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Podcast Bonus Episode 2 – The Mirror

The Mirror

Sophie Vohra (Strand A post-doc) shares her encounter with a peculiar mirror in a bathroom at a writing retreat she attended with Strand B post-doc, Charlotte Slark, noting its various descriptive and evocative, sensory features. She associates the mirror with cultural references, including Harry Potter and spiritualism, and expresses a mix of fascination and unease.


Speaker’s vocal description

Sophie speaks in a clear and considered way, with a lyrical, soft and lower vocal tone… and occasionally some loud laughs! Putting on her more ‘formal voice’, here she speaks with a ‘non-typical’ north-western accent (aka suspend your disbelief that everyone there sounds like they are from Liverpool, Manchester or Bury), with dropped ‘a’s and stronger enunciation. She often wonders if her different code-switching voices that make up critical parts of her identity (day-to-day, Macclesfield, Yorkshire, academic/telephone, British Indian, Spanish) come through.

Notes on transcript style
  • Punctuation is used to indicate the way the content was delivered, rather than necessarily being grammatically correct. Please try and read it with these pauses (or not as the case may be) in mind.
  • Words in square brackets and in italics, [like this], indicate delivery types (e.g. softly; animated), audible occurrences (e.g. laugh; sigh), and sound differences (e.g. quieter delivery) in the recording.
  • Ellipses (like… this) indicate a short break between sentences.
  • Italicised words (like this) indicate emphasis placed more heavily on the words as they are delivered.
  • Quotation marks (“like this”) mean we are suggesting this is something someone might have said (e.g., she said, “oh, that was weird”, and I could see why)
  • Whereas quotation marks (‘like this’) mean we are emphasising it as a useful term (e.g. ‘the fourth wall’).

Descriptive transcript

[The podcast starts with The Sensational Museum audio logo: A conspiratorial female voice says “The Sensational Museum”. Lower in volume, almost distant, people are chattering excitedly in a large, echoey space. A warm, major chord chimes and fades out]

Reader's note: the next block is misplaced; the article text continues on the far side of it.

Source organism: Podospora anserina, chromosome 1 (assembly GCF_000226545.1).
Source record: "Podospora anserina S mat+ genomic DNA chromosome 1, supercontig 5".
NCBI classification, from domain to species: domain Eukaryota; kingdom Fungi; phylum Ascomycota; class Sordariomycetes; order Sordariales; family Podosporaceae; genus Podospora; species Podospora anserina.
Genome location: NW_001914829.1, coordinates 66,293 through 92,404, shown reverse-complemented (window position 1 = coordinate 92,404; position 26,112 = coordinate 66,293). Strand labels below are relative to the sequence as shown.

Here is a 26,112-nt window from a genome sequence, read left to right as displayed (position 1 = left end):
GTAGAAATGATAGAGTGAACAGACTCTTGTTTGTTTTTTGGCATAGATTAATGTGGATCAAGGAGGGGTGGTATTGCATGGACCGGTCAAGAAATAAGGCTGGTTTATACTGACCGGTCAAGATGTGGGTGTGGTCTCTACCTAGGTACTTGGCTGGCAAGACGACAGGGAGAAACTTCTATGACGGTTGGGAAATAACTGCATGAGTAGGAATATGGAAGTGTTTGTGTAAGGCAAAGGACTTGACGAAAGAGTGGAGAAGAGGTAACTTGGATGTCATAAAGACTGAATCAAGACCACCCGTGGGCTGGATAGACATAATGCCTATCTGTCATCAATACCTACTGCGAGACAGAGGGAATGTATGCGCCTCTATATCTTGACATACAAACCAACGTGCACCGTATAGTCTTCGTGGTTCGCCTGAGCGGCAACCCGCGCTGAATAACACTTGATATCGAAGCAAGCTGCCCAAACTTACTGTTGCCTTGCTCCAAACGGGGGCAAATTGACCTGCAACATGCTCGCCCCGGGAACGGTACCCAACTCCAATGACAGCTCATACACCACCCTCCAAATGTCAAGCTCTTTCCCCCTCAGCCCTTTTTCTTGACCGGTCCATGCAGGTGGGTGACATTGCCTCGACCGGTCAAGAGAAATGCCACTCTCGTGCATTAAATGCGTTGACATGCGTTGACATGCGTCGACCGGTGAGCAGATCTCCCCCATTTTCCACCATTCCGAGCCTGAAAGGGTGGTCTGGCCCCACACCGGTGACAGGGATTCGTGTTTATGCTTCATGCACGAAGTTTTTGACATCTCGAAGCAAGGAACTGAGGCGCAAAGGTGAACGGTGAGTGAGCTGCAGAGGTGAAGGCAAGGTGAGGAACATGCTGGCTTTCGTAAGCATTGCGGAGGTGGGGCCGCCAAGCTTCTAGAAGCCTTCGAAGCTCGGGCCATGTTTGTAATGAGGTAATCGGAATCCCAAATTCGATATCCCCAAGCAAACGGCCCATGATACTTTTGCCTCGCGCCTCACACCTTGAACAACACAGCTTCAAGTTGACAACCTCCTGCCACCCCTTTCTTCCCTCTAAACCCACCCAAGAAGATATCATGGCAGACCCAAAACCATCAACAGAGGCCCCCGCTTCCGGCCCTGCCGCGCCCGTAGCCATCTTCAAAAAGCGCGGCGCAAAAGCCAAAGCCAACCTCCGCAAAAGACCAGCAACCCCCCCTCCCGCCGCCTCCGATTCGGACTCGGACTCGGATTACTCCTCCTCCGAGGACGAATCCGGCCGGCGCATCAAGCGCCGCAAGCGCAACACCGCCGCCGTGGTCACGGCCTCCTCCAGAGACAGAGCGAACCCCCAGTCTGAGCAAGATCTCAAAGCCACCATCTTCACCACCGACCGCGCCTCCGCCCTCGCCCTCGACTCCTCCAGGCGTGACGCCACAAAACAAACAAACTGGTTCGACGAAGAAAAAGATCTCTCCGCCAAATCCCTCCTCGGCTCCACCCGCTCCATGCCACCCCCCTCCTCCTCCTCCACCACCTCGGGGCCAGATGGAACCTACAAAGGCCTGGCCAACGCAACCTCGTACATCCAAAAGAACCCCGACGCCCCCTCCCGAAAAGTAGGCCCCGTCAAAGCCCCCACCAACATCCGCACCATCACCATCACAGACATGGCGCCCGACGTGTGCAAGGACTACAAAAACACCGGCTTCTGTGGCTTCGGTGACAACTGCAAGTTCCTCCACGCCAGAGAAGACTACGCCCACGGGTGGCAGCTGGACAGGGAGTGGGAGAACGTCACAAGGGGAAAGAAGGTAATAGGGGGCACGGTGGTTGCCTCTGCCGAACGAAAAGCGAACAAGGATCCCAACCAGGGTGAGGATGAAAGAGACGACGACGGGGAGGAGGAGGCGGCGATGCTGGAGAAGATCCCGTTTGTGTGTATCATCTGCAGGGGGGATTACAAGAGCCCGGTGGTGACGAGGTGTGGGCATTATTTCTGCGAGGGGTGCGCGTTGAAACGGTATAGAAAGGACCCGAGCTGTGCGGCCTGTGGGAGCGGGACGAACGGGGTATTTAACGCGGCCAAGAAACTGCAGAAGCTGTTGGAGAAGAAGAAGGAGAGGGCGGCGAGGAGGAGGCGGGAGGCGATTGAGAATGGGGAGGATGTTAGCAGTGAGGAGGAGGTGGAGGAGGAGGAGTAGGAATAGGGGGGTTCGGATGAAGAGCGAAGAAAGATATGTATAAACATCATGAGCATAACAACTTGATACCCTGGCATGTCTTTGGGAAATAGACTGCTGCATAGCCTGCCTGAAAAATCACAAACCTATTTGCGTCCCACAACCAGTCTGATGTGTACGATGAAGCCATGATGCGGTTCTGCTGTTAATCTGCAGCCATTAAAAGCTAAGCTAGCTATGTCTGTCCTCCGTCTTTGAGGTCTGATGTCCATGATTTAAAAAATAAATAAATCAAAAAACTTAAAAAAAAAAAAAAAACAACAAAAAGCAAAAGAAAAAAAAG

[Echoed voice bouncing off of all the hard surfaces in the bathroom] So you’re catching me in the echoey space that is the bathroom that myself and Charlotte have been using, at this gorgeous writing retreat, we’re up in, like, the top, [voice moves further away from the recorder as Sophie scans the space visually, moving her head around] which is delightful. [abruptly moves closer to the recorder again and the volume of her voice gets louder] But even more so than that is the fact that there’s this [small chuckle] this absolutely bizarre mirror. I say bizarre, it fits absolutely with the aesthetic of the house. [voice moves further away from the recorder as Sophie puts it closer to the wood that she is about to brush her hand over] But it’s this giant mirror that’s got erm [pause as Sophie brushes her hand back and forth over part of the frame of the mirror, hearing and feeling a grittiness to the wood as it comes into contact with her hand, and continues over the next sentence] kind of wooden, wooden frame, part of it’s like semi polished. [quicker brushing of her hand back and forth as she touches the slightly rougher grained, less polished wood, which has a very slightly higher pitched sound than the semi-polished section] And some of it is a little bit rougher on the edges. [stops brushing her hand against the wood] With these two kind of like [short thinking pause] they remind me of those like Twizzler, Twizzler [she meant ‘Twister’] lolly shapes, like [very ‘plosive’ p on the next word] pillars, that are holding it up on to the very, very large and ornate base. [short pause to scan what they look like] Which the front and the back are in like a moustache shape, sort of parallel along the sides. And then sort of a big, beautifully-carved, symmetrical, [sounds unconvinced with how she is about to describe the following shape] ovalish shape with cut-outs at the bottom. [bends down to see closer and touch the base she’s describing, and her voice gets closer to the recorder] Which is kind of adorable, because it’s covered in like, [starts to gently stroke the wood, which is quieter in the background to her voice] this is definitely more varnish. But it looks like there’s been like water dripped on it, which means that, it’s got kind of [a few short, sharp, back and forth rubs of the same bit of wood] watermarked, or things have been sat on there. [voice gets further away from the recorder, and more echoey as she stands up again] And [small breathy chuckle] the most interesting part about the mirror, [small sniff up – her hay fever was in full force] is the actual mirror itself, so it’s like, it reminds me of something out of like a spiritualist, 19th-century kind of spiritualist space. [Small knock, and excitement in Sophie’s voice]